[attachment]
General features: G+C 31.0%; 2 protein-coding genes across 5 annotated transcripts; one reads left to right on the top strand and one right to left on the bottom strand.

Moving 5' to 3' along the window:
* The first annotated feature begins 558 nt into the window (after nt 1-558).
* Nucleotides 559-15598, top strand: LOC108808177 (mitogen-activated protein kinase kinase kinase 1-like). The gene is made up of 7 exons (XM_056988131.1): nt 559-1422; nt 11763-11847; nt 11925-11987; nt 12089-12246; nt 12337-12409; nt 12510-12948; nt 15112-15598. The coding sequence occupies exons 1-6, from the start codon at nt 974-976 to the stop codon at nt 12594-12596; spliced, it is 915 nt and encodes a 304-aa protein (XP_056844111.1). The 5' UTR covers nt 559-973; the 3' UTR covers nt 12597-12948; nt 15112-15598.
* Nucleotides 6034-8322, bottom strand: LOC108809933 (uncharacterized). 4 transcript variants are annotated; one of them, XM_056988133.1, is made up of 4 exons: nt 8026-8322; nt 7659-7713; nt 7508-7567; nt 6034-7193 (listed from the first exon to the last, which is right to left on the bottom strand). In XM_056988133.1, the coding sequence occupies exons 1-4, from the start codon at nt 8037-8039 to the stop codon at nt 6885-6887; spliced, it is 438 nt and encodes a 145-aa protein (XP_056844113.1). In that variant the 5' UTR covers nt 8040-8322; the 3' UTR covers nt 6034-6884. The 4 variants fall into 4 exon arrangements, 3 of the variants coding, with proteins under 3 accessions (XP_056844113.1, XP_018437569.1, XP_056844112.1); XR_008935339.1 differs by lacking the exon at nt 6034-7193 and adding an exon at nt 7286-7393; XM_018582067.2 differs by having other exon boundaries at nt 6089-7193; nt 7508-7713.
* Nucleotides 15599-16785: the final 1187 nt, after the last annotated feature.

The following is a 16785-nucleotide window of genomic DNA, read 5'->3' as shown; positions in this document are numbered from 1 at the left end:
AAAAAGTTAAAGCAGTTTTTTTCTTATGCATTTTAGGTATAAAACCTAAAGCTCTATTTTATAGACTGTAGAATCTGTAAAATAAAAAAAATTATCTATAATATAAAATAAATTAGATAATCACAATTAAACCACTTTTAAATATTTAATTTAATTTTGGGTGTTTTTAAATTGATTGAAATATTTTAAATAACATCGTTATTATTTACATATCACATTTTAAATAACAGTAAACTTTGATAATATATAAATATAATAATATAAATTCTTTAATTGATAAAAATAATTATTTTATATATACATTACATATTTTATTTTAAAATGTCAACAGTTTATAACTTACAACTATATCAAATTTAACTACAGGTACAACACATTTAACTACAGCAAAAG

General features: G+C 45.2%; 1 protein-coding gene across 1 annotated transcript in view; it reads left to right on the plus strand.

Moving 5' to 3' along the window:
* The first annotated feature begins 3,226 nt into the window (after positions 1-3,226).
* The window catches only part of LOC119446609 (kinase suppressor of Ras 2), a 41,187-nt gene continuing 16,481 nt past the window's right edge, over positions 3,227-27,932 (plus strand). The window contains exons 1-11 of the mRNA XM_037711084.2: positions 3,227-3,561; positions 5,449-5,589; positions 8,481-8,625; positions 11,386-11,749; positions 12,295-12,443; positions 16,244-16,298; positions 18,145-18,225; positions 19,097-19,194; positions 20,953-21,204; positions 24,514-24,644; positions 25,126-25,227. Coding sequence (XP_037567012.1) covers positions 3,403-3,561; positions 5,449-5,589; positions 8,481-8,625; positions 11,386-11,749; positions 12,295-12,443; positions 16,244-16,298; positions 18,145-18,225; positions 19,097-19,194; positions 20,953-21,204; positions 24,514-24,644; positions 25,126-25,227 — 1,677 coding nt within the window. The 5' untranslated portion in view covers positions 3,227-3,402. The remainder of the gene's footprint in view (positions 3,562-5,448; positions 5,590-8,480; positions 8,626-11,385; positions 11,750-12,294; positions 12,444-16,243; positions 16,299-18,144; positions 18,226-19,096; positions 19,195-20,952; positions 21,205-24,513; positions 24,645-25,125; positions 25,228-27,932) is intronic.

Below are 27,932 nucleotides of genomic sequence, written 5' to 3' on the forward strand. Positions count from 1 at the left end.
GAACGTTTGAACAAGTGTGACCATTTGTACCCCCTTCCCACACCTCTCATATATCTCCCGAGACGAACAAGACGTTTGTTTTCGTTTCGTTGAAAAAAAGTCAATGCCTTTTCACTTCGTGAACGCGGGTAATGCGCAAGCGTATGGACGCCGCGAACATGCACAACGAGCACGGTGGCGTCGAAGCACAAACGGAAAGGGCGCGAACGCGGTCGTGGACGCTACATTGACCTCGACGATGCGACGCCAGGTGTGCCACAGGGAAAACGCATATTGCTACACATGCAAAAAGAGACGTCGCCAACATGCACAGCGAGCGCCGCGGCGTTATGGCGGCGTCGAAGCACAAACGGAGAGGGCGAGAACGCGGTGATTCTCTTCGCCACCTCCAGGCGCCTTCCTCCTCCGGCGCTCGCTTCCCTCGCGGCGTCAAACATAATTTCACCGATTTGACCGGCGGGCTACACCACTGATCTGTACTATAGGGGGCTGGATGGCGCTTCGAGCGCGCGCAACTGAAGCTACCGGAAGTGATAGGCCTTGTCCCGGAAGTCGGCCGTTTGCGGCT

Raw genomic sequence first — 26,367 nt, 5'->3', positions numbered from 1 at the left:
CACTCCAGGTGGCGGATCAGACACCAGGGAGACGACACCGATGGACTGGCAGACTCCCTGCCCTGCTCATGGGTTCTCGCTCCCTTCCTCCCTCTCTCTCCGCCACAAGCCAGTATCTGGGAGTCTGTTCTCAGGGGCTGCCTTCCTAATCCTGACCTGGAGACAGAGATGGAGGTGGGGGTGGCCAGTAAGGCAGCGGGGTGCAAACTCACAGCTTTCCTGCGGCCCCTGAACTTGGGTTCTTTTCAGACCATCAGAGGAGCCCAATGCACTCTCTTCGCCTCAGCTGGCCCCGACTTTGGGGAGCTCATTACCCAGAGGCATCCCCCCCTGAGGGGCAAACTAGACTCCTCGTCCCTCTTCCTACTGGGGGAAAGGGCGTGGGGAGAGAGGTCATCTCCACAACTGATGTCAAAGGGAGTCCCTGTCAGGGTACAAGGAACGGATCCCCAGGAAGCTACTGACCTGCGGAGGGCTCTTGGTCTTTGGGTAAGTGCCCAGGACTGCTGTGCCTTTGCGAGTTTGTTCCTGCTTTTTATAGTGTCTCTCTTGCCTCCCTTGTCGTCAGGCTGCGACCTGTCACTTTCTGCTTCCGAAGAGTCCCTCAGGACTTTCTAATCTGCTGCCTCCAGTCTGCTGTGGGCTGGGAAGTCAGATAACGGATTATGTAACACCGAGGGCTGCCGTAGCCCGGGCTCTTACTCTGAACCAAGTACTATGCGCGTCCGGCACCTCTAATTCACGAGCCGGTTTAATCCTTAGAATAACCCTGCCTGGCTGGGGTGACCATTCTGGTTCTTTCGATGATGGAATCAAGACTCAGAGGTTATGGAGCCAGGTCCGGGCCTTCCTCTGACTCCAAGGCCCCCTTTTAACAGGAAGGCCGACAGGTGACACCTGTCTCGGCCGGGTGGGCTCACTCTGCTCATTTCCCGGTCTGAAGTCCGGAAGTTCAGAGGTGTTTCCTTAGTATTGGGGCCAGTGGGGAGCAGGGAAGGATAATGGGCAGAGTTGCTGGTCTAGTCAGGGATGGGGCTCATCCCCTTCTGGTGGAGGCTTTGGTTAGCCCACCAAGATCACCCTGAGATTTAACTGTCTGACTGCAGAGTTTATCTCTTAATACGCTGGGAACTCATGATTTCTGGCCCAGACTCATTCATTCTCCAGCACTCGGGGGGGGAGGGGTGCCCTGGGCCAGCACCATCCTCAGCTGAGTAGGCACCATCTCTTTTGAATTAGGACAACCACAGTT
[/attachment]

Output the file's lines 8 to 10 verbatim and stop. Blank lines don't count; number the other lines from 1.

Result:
AAAAAGTTAAAGCAGTTTTTTTCTTATGCATTTTAGGTATAAAACCTAAAGCTCTATTTTATAGACTGTAGAATCTGTAAAATAAAAAAAATTATCTATAATATAAAATAAATTAGATAATCACAATTAAACCACTTTTAAATATTTAATTTAATTTTGGGTGTTTTTAAATTGATTGAAATATTTTAAATAACATCGTTATTATTTACATATCACATTTTAAATAACAGTAAACTTTGATAATATATAAATATAATAATATAAATTCTTTAATTGATAAAAATAATTATTTTATATATACATTACATATTTTATTTTAAAATGTCAACAGTTTATAACTTACAACTATATCAAATTTAACTACAGGTACAACACATTTAACTACAGCAAAAG

General features: G+C 45.2%; 1 protein-coding gene across 1 annotated transcript in view; it reads left to right on the plus strand.

Moving 5' to 3' along the window: